A strong team is like a well-oiled machine. As an HR professional, you’re responsible for finding the right pieces to keep the machine running efficiently. This is no easy task, which is why successful hiring managers possess strong communication, decision making and leadership skills. Hiring managers bring value to their team, not only with their skills but through the people they hire.
Are you interested in making a difference? Whether you’re already earning your degree, or plan on starting your educational journey soon, you’ll benefit from learning about five common mistakes all hiring managers should avoid.
Posting Unclear Job Listings
Strong job postings attract strong candidates, so it’s imperative for hiring managers to write clear, concise and comprehensive job listings. This increases the chances of finding well-suited candidates and minimizes the time spent speaking to ill-suited candidates who didn’t have an accurate understanding of the job description. Be clear about the responsibilities and qualifications your ideal candidate possesses.
Being Overly Strict with Qualifications
While it’s important to fill positions with the most qualified individuals possible, there’s a risk of missing some possibly perfect candidates by being rigid with qualifications. If a candidate isn’t a perfect match on paper but gave a stellar interview, it’s worth exploring this candidate further. By doing so, you will create an even larger pool of potential superstars to choose from.
Not Involving Others in The Hiring Process
Even though hiring managers have the responsibility of interviewing candidates, it benefits everyone to have multiple team members take part in the hiring process. This ensures that the potential new hire will work well with the whole team. Getting multiple opinions on candidates is not only thorough but makes your existing team members feel involved in a decision that will affect them.
Ghosting Candidates That You Don’t Hire
It’s exciting to tell someone they got the job, but you can’t neglect those who didn’t get hired. Not following up with candidates is disrespectful. Jobseekers put a lot of time, effort and emotion into the job search process, and are anxiously waiting to hear from you. Even if it’s a no, it’s professional to contact them quickly with your answer. Maintaining a good relationship with candidates you didn’t hire is also valuable and could lead to filling a better-suited role in the future.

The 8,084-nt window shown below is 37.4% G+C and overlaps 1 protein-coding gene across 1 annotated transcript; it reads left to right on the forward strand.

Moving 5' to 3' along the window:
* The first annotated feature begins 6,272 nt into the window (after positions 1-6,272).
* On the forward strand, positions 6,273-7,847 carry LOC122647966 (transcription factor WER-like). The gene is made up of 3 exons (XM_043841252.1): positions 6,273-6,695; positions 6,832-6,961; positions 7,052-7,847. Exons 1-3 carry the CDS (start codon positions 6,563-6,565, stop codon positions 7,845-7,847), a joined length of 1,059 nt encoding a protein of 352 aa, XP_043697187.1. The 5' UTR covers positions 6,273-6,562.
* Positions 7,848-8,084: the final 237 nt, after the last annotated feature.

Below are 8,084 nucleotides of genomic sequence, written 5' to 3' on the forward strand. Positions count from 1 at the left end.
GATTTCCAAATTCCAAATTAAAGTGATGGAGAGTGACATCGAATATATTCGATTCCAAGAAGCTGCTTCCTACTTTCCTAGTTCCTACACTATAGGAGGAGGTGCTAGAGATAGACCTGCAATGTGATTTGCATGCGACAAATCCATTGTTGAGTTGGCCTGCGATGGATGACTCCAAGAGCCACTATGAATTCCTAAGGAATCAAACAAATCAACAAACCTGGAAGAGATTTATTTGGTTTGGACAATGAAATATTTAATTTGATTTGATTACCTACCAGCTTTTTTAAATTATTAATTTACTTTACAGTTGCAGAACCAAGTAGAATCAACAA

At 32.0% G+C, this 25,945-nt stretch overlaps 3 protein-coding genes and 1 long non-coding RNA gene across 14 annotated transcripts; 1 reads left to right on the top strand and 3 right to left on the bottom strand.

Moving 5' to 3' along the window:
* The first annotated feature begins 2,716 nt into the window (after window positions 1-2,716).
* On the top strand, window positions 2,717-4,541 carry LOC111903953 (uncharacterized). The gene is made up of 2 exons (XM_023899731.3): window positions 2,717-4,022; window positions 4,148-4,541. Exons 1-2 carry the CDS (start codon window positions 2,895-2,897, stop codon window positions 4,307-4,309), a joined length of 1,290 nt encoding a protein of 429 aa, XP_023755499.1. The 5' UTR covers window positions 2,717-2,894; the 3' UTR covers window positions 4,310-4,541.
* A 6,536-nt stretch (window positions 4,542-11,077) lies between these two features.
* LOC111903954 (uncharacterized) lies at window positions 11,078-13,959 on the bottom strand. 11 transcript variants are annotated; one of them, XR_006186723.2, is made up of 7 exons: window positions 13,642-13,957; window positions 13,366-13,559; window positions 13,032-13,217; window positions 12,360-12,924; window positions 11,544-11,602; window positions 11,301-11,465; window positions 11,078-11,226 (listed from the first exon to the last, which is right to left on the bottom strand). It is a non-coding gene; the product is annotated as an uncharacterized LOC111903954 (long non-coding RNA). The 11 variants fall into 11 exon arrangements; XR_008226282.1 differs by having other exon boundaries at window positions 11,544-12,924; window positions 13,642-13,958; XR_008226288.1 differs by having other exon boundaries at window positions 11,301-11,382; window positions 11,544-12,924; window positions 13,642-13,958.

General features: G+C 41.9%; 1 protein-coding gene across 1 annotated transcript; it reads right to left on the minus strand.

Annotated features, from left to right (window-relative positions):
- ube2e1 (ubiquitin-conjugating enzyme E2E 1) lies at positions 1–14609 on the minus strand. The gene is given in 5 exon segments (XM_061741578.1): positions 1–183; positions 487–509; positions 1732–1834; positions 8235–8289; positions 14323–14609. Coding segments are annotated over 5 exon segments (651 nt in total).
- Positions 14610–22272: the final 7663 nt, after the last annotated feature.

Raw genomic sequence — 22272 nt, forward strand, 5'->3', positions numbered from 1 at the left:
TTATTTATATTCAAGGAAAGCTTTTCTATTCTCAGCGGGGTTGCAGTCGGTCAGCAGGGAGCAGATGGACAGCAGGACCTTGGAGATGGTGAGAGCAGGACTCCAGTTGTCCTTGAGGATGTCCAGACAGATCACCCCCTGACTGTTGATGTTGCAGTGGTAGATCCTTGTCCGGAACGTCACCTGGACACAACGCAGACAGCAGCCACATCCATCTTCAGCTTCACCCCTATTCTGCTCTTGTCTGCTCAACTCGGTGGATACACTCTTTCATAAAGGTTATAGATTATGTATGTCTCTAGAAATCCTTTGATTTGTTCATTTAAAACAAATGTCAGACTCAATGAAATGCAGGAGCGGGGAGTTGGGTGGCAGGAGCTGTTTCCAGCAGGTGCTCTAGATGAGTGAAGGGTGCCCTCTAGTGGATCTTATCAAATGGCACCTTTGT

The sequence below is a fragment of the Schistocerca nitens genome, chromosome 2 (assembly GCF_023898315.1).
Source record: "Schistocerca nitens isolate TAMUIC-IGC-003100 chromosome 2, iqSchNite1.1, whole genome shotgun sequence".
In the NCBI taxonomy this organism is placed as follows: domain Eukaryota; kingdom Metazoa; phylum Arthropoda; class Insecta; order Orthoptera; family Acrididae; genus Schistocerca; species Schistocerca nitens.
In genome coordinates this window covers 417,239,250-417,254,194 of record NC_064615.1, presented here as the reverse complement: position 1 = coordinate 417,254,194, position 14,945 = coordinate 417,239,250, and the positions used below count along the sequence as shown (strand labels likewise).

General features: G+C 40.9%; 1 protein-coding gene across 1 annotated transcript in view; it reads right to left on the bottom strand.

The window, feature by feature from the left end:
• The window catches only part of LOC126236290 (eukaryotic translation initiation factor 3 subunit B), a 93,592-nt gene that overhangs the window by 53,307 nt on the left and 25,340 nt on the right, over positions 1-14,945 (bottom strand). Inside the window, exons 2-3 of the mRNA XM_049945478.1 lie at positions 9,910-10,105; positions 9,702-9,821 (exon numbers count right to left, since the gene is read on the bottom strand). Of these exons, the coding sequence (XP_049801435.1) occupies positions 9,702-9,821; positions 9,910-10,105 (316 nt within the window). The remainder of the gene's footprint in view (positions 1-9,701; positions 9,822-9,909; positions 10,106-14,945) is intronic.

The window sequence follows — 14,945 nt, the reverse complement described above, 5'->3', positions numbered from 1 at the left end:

Using The Same Questions in Every Interview
Throughout your career, you’ll be very familiar with common interview questions. While it’s helpful to ask candidates the core questions, like “why should we hire you?” It's helpful to ask different candidates varying questions. Go beyond the surface-level conversations. Ask follow-up questions to better understand how the candidate will work on your team. In the same way, some hiring managers over-use interview questions, jobseekers have prepared replies to questions they’ve heard before. You’ll have more valuable conversations when you go off script and in-depth.
* Bureau of Labor Statistics (BLS), U.S. Department of Labor, Occupational Outlook Handbook 2021. BLS estimates do not represent entry-level wages and/or salaries. Multiple factors, including prior experience, age, geography market in which you want to work and degree field, will affect career outcomes and earnings. Herzing neither represents that its graduates will earn the average salaries calculated by BLS for a particular job nor guarantees that graduation from its program will result in a job, promotion, salary increase or other career growth.